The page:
A joint media release by the Attorney-General, Senator The Hon George Brandis QC and the Treasurer, the Hon Scott Morrison MP, announced the creation of a dedicated Critical Infrastructure Centre, within the Attorney-General’s Department, to manage the complex and evolving national security risks to Australia’s critical infrastructure.
The media release points out that the Commonwealth cannot address the sabotage, espionage and coercion risks arising from increased privatisation and outsourcing and offshoring of supply chain arrangements. The new Centre is expected to enable all levels of government, owners and operators to work together to identify and manage risks. The Centre will develop coordinated, whole-of-government national security risk assessments and advice to support government decision-making on investment transactions. It will also provide greater certainty and clarity to investors and industry on the types of assets that will attract national security scrutiny.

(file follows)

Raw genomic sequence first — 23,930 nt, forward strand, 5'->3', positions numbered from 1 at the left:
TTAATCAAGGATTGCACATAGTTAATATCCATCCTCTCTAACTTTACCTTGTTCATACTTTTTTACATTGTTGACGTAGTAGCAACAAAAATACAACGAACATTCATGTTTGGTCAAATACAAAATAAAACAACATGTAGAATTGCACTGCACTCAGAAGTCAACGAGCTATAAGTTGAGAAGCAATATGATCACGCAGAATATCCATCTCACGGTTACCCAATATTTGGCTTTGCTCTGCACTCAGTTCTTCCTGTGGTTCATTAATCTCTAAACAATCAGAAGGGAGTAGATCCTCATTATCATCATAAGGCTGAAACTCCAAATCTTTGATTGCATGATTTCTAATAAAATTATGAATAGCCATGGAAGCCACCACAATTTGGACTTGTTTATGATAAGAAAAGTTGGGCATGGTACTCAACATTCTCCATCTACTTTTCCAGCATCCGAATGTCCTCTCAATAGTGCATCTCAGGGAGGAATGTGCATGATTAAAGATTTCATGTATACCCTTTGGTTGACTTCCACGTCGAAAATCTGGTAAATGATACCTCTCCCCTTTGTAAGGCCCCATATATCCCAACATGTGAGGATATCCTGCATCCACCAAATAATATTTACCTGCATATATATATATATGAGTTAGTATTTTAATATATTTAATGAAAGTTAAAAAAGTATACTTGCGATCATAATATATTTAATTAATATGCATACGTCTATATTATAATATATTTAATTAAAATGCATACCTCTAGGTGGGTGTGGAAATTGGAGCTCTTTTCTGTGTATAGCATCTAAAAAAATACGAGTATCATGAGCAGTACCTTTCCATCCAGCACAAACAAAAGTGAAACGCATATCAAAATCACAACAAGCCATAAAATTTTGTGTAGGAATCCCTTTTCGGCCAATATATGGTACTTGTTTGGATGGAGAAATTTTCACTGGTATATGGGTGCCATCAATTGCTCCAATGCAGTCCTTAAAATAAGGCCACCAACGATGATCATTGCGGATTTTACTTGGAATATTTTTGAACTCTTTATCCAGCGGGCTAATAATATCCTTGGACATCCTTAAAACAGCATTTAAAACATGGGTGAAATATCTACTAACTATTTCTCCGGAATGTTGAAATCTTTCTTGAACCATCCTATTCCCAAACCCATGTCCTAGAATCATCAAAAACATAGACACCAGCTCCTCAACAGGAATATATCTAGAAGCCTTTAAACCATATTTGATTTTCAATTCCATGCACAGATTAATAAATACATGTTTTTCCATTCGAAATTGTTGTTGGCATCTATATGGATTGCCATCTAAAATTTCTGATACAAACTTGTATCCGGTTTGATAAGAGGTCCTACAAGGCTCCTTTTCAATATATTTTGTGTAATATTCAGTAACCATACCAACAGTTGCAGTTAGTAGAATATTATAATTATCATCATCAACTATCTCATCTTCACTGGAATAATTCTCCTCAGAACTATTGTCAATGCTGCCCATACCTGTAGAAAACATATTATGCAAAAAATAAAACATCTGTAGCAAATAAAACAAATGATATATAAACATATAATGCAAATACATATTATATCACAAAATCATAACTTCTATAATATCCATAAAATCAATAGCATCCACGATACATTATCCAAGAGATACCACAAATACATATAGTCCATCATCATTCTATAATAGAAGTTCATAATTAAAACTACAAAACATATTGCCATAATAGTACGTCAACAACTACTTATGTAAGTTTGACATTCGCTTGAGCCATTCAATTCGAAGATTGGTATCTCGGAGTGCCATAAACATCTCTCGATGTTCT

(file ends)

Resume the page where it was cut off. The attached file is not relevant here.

A critical assets register will be developed and maintained to enable a consolidated view of critical infrastructure ownership in high risk sectors across the country. The Centre’s initial focus will be on the most critical assets in electricity, water and ports sectors, but the list can be expanded in the future in consultation with states, territories, industry and investors.
The Centre will release a public discussion paper outlining the challenges and seeking views on additional measures that could assist. In today’s digitised and increasingly connected and automated world, all of the above mentioned risks, sabotage, espionage and coercion attacks will more likely than not, take the form of cyber-attacks. The Centre intends to provide greater certainty and clarity to investors and industry on the types of assets that will attract national security scrutiny.
Read the media release here.